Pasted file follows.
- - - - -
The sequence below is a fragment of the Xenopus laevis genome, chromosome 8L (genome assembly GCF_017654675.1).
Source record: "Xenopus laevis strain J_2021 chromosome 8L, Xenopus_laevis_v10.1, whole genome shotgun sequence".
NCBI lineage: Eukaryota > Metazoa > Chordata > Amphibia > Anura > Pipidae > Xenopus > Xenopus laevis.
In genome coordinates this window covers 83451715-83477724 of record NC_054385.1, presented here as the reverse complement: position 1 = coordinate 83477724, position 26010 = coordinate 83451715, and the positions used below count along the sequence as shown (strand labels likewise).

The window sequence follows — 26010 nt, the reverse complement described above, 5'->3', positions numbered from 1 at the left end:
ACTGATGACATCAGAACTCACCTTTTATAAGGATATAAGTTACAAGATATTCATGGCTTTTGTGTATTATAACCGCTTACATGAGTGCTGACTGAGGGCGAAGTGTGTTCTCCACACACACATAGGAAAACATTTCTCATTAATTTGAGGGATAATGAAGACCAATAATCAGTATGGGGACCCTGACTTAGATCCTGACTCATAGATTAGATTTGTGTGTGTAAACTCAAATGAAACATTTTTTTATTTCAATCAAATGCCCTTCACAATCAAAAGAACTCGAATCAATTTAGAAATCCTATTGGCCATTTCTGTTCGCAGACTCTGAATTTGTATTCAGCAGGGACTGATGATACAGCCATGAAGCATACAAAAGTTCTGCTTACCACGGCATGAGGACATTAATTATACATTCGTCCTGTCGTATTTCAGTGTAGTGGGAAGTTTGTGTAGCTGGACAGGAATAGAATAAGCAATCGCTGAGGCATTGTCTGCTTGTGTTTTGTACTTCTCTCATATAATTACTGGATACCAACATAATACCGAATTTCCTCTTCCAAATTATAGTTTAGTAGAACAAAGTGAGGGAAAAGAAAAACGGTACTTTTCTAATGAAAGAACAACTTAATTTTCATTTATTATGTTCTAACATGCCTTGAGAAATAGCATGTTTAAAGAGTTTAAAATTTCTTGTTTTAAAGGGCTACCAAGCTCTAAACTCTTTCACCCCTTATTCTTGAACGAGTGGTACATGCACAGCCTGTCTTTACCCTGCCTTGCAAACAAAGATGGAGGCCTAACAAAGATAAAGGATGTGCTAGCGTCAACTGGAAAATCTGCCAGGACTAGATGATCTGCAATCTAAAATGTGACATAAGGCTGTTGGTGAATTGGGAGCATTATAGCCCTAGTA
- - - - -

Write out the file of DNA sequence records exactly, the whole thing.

The sequence below is a fragment of the Xenopus laevis genome, chromosome 8L (genome assembly GCF_017654675.1).
Source record: "Xenopus laevis strain J_2021 chromosome 8L, Xenopus_laevis_v10.1, whole genome shotgun sequence".
NCBI lineage: Eukaryota > Metazoa > Chordata > Amphibia > Anura > Pipidae > Xenopus > Xenopus laevis.
In genome coordinates this window covers 83451715-83477724 of record NC_054385.1, presented here as the reverse complement: position 1 = coordinate 83477724, position 26010 = coordinate 83451715, and the positions used below count along the sequence as shown (strand labels likewise).

The window sequence follows — 26010 nt, the reverse complement described above, 5'->3', positions numbered from 1 at the left end:
ACTGATGACATCAGAACTCACCTTTTATAAGGATATAAGTTACAAGATATTCATGGCTTTTGTGTATTATAACCGCTTACATGAGTGCTGACTGAGGGCGAAGTGTGTTCTCCACACACACATAGGAAAACATTTCTCATTAATTTGAGGGATAATGAAGACCAATAATCAGTATGGGGACCCTGACTTAGATCCTGACTCATAGATTAGATTTGTGTGTGTAAACTCAAATGAAACATTTTTTTATTTCAATCAAATGCCCTTCACAATCAAAAGAACTCGAATCAATTTAGAAATCCTATTGGCCATTTCTGTTCGCAGACTCTGAATTTGTATTCAGCAGGGACTGATGATACAGCCATGAAGCATACAAAAGTTCTGCTTACCACGGCATGAGGACATTAATTATACATTCGTCCTGTCGTATTTCAGTGTAGTGGGAAGTTTGTGTAGCTGGACAGGAATAGAATAAGCAATCGCTGAGGCATTGTCTGCTTGTGTTTTGTACTTCTCTCATATAATTACTGGATACCAACATAATACCGAATTTCCTCTTCCAAATTATAGTTTAGTAGAACAAAGTGAGGGAAAAGAAAAACGGTACTTTTCTAATGAAAGAACAACTTAATTTTCATTTATTATGTTCTAACATGCCTTGAGAAATAGCATGTTTAAAGAGTTTAAAATTTCTTGTTTTAAAGGGCTACCAAGCTCTAAACTCTTTCACCCCTTATTCTTGAACGAGTGGTACATGCACAGCCTGTCTTTACCCTGCCTTGCAAACAAAGATGGAGGCCTAACAAAGATAAAGGATGTGCTAGCGTCAACTGGAAAATCTGCCAGGACTAGATGATCTGCAATCTAAAATGTGACATAAGGCTGTTGGTGAATTGGGAGCATTATAGCCCTAGTA